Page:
•Promoting parenting skills
•Provision of child care
•Helping families in difficulties
•Removing barriers to participation
•Disability and inclusiveness

LGBT? Um… no.

Susannah
Guest
Susannah

Moral Courage and the Church of England (4) Diocese of Salisbury website: Under Social Responsibility, there are sections on Fairtrade Environment Rural and Agricultural Issues Gypsies and Travellers Disability and Churches open for all * * * * * but not a mention of LGBT. However in a “Grill-the-bishop” page, pupils of a school post questions for the Bishop to answer, including one that asks if Homosexuality is wrong? The question is left unanswered. So there is no published lead by the diocese on any resources, any help, any engagement with lesbian and gay people. Once again, we draw a… Read more »

Susannah
Guest
Susannah

Moral Courage and the Church of England (7) Diocese of Chichester website: The ‘Church in Society’ section lists the main areas of work: The Deaf Church, Church Urban Fund, community development and regeneration, disability, the Church and the Countryside Group, affordable housing, homelessness, racial justice, church tourism, emergency response, support for people with HIV, confidentiality, and environmental issues. And the overall diocesan ‘Areas of responsibility’ page includes: Apologetics Back to Church Sunday Care of Churches Deaf Deliverance European Links Evangelism Healing New religious movements Rural issues Sale of closed churches but there is no mention of LGBT. However, there IS… Read more »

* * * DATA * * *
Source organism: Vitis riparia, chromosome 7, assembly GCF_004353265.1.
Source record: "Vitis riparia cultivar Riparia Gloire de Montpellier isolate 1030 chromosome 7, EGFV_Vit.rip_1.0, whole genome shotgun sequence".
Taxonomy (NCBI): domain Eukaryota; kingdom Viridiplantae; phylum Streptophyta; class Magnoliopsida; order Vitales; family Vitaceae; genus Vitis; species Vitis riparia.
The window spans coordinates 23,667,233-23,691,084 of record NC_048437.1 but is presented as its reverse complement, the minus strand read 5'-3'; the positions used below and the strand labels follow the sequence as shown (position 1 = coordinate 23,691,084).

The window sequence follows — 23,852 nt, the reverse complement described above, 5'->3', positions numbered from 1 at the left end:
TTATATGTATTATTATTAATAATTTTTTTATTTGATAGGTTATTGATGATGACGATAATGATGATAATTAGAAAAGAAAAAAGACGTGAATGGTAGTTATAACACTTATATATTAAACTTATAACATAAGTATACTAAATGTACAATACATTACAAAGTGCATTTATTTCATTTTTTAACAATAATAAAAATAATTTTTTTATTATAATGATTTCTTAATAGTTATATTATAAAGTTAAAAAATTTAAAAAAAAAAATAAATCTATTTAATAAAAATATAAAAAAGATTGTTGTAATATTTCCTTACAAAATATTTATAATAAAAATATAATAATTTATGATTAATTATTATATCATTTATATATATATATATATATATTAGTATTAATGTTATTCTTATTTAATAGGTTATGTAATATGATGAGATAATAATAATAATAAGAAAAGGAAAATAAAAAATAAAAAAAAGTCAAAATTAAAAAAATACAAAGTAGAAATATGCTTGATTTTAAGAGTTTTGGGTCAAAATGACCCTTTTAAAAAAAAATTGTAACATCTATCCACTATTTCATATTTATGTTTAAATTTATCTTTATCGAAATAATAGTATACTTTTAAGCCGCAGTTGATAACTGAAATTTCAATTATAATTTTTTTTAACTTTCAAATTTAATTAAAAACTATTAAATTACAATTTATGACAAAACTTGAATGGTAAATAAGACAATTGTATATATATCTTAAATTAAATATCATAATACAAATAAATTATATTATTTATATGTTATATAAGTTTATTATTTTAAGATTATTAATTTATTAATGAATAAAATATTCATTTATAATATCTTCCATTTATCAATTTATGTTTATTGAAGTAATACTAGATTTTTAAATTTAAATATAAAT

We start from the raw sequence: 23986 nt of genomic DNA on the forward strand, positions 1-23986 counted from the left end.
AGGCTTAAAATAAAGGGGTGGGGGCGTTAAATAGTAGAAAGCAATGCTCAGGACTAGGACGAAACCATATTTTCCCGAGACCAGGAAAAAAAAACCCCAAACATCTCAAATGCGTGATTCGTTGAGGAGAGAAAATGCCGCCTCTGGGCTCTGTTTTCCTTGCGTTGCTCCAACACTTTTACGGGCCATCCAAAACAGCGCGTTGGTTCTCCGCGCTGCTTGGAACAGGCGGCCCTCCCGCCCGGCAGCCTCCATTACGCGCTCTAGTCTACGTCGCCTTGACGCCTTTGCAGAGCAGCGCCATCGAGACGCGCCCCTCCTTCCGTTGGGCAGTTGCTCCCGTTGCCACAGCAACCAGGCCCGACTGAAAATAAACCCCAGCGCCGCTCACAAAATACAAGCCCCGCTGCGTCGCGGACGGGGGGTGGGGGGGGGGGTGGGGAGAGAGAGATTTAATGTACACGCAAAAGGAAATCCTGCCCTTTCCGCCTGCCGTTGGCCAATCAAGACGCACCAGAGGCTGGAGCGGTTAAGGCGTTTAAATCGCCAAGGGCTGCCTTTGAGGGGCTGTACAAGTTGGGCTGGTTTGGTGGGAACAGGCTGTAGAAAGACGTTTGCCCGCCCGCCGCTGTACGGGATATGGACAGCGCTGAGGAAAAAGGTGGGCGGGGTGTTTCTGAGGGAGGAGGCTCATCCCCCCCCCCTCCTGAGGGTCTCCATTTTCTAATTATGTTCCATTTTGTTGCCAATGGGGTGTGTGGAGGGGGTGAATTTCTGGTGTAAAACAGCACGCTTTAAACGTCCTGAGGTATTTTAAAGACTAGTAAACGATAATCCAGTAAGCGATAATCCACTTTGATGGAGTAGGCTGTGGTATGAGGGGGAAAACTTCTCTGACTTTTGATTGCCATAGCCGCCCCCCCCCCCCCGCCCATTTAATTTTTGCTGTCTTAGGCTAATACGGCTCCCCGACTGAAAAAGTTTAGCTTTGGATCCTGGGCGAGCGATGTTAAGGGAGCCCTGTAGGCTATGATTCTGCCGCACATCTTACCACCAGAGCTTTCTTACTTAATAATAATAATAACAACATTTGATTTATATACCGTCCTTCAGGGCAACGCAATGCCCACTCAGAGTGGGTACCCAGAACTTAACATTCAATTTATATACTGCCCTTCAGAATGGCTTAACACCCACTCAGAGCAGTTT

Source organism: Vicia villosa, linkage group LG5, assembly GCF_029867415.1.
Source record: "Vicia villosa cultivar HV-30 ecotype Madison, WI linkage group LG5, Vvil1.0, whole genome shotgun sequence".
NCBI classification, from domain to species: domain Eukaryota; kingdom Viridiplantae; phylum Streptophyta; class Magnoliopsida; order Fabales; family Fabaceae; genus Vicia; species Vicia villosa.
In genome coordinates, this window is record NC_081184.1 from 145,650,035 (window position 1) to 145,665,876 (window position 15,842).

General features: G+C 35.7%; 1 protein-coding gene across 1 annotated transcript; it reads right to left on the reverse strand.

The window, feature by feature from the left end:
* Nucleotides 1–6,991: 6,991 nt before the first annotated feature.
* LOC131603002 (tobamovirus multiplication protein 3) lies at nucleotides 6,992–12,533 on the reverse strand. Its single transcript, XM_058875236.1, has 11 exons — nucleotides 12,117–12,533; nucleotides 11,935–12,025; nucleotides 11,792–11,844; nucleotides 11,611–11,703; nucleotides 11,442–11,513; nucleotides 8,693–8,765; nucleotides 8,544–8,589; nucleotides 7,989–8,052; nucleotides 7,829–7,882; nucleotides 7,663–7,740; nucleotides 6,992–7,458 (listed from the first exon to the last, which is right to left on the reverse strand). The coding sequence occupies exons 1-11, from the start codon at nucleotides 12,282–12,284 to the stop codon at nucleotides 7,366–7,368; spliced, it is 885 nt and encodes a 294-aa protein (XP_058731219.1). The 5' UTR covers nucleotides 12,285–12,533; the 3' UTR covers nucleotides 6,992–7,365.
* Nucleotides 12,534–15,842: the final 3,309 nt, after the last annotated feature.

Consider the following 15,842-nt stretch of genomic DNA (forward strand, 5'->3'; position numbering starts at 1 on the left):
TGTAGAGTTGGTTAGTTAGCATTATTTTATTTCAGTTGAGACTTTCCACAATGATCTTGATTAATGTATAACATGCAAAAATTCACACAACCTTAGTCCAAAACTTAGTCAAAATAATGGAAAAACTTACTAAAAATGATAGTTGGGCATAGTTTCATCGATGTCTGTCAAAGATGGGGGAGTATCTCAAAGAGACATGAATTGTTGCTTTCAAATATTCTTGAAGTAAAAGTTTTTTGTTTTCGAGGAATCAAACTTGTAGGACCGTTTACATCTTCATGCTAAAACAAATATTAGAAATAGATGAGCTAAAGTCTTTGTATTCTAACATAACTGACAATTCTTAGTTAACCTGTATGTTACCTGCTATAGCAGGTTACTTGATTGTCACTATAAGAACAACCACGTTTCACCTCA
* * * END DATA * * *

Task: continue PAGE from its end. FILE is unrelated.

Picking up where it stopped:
Adam Armstrong
Guest
Adam Armstrong

To Mr. Bowles-A significant percentage of the population is, by your definition, abnormal. I doubt that God, who created them, sees them that way. This thread has brought out all kinds of unpleasant terms to describe the Anglican Communion. Let’s be clear. All churches and communions are dealing with these same issues in one way or another, especially in Europe, and the English speaking and “western” worlds. Methodists, Presbyterians, Lutherans and others are going through the same stresses and strains. The Roman Communion has just suppressed and denied these issues, but they still there. RC lay people are largely not… Read more »

Father Ron Smith
Guest

“Abnormal sexuality confers no democratic rights in the Church, especially at a time when the abnormality has generally been legalised.”